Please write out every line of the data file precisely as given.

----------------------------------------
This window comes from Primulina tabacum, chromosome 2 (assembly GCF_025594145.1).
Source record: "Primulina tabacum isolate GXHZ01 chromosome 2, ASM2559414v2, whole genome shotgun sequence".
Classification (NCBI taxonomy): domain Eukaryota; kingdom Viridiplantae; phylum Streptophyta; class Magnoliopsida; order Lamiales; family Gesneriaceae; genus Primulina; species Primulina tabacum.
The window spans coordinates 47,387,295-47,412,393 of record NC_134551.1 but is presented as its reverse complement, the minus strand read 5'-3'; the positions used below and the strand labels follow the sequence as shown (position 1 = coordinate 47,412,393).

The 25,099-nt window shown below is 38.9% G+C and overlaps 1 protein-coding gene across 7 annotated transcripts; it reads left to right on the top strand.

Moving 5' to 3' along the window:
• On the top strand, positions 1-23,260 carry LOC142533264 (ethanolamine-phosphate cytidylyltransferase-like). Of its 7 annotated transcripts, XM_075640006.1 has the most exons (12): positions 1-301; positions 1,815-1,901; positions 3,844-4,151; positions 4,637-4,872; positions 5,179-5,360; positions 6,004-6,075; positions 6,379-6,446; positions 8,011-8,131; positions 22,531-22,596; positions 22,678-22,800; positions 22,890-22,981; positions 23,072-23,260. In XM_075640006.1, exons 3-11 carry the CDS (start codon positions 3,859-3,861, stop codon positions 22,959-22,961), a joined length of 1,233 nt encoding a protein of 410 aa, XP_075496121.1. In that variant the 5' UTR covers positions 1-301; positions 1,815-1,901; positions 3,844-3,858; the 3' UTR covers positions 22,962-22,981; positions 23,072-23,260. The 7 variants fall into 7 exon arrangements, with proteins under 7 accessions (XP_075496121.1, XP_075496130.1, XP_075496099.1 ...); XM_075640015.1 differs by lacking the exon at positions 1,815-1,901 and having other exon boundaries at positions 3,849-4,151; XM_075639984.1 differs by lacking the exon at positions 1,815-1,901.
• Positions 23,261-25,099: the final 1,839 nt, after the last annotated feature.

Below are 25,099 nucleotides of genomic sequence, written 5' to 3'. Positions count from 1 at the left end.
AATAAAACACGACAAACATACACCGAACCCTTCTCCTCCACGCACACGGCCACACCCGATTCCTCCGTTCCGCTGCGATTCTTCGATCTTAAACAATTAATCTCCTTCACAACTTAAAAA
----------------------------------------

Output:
This window comes from Primulina tabacum, chromosome 2 (assembly GCF_025594145.1).
Source record: "Primulina tabacum isolate GXHZ01 chromosome 2, ASM2559414v2, whole genome shotgun sequence".
Classification (NCBI taxonomy): domain Eukaryota; kingdom Viridiplantae; phylum Streptophyta; class Magnoliopsida; order Lamiales; family Gesneriaceae; genus Primulina; species Primulina tabacum.
The window spans coordinates 47,387,295-47,412,393 of record NC_134551.1 but is presented as its reverse complement, the minus strand read 5'-3'; the positions used below and the strand labels follow the sequence as shown (position 1 = coordinate 47,412,393).

The 25,099-nt window shown below is 38.9% G+C and overlaps 1 protein-coding gene across 7 annotated transcripts; it reads left to right on the top strand.

Moving 5' to 3' along the window:
• On the top strand, positions 1-23,260 carry LOC142533264 (ethanolamine-phosphate cytidylyltransferase-like). Of its 7 annotated transcripts, XM_075640006.1 has the most exons (12): positions 1-301; positions 1,815-1,901; positions 3,844-4,151; positions 4,637-4,872; positions 5,179-5,360; positions 6,004-6,075; positions 6,379-6,446; positions 8,011-8,131; positions 22,531-22,596; positions 22,678-22,800; positions 22,890-22,981; positions 23,072-23,260. In XM_075640006.1, exons 3-11 carry the CDS (start codon positions 3,859-3,861, stop codon positions 22,959-22,961), a joined length of 1,233 nt encoding a protein of 410 aa, XP_075496121.1. In that variant the 5' UTR covers positions 1-301; positions 1,815-1,901; positions 3,844-3,858; the 3' UTR covers positions 22,962-22,981; positions 23,072-23,260. The 7 variants fall into 7 exon arrangements, with proteins under 7 accessions (XP_075496121.1, XP_075496130.1, XP_075496099.1 ...); XM_075640015.1 differs by lacking the exon at positions 1,815-1,901 and having other exon boundaries at positions 3,849-4,151; XM_075639984.1 differs by lacking the exon at positions 1,815-1,901.
• Positions 23,261-25,099: the final 1,839 nt, after the last annotated feature.

Below are 25,099 nucleotides of genomic sequence, written 5' to 3'. Positions count from 1 at the left end.
AATAAAACACGACAAACATACACCGAACCCTTCTCCTCCACGCACACGGCCACACCCGATTCCTCCGTTCCGCTGCGATTCTTCGATCTTAAACAATTAATCTCCTTCACAACTTAAAAA